The structural properties of nickel and copper complexes of octaethylisobacteriochlorin (OEiBC) are investigated as part of an effort to understand the chemistry of factor 430 (F430), the nickel hydrocorphinoid cofactor of methyl coenzyme-M reductase. Both NiIIand CuII(OEiBC) undergo one-electron reductions to yield metal(I) complexes. The nature of the starting materials, the anionic metal(I) reduction products, and their ligand-binding properties are probed with electron paramagnetic resonance (EPR) and X-ray absorption techniques. Comparison between the structures of the isoelectronic NiIand CuIIcomplexes reveals that the marked distortions observed in the NiI—macrocycle core environment, which has two Ni—N distances of 1.91(2) Å and two Ni—N distances of 2.07(2) Å, are not apparent for CuII, which has four Cu-N distances of 2.00(2) Å. Thus, the distortion of the NiIenvironment does not result from an electronic configuration effect such as a Jahn—Teller distortion. X-ray absorption near-edge studies of OEiBC complexes at reduced temperatures demonstrate for the first time that NiIhydroporphyrins can bind a single axial ligand. Optical and EPR spectra are found to be insensitive to the axial binding for these cases. Chemical reduction of CuII(OEiBC), using sodium amalgam, affords a CuIcomplex that has unchanged Cu—N distances and two sodium ions coordinated on opposite sides of the OEiBC ring at Cu—Na distances of 2.89(4) Å. The sodium ions can be sequestered using the crown ether 18-crown-6. Direct comparison of CuIIand the non-ion-paired CuIcomplexes, which have the same geometry and coordination environment, establishes that the average Cu-N distance increases 0.06 Å upon reduction. The structural differences between the NiIand CuIcomplexes may account for their different reactivities toward alkyl halides and oxygen.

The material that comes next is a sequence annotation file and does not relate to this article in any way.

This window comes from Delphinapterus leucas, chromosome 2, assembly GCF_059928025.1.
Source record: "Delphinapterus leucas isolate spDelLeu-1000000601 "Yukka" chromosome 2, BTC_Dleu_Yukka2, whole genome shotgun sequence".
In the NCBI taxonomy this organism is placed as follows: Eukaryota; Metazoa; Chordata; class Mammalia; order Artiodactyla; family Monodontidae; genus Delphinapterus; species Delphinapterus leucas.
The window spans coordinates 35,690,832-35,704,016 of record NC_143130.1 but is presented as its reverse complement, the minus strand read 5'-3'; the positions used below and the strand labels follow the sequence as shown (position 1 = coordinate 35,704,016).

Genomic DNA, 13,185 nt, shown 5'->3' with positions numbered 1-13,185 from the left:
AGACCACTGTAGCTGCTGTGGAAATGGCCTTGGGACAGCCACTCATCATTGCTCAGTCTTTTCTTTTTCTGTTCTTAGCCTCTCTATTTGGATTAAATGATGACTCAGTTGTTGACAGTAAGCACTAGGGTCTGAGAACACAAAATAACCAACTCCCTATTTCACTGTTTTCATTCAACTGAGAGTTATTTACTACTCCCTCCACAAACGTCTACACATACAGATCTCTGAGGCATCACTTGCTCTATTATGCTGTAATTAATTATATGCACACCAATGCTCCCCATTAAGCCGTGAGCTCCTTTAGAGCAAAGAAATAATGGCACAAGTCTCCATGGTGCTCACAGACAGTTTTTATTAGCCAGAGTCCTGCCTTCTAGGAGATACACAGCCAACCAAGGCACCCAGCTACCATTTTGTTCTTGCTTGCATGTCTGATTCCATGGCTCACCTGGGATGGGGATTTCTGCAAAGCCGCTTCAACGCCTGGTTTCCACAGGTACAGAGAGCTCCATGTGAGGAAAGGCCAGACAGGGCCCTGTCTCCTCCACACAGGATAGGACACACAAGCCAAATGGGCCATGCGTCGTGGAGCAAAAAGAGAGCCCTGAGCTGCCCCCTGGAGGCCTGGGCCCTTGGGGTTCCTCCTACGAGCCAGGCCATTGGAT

ASJC Scopus subject areas
- Colloid and Surface Chemistry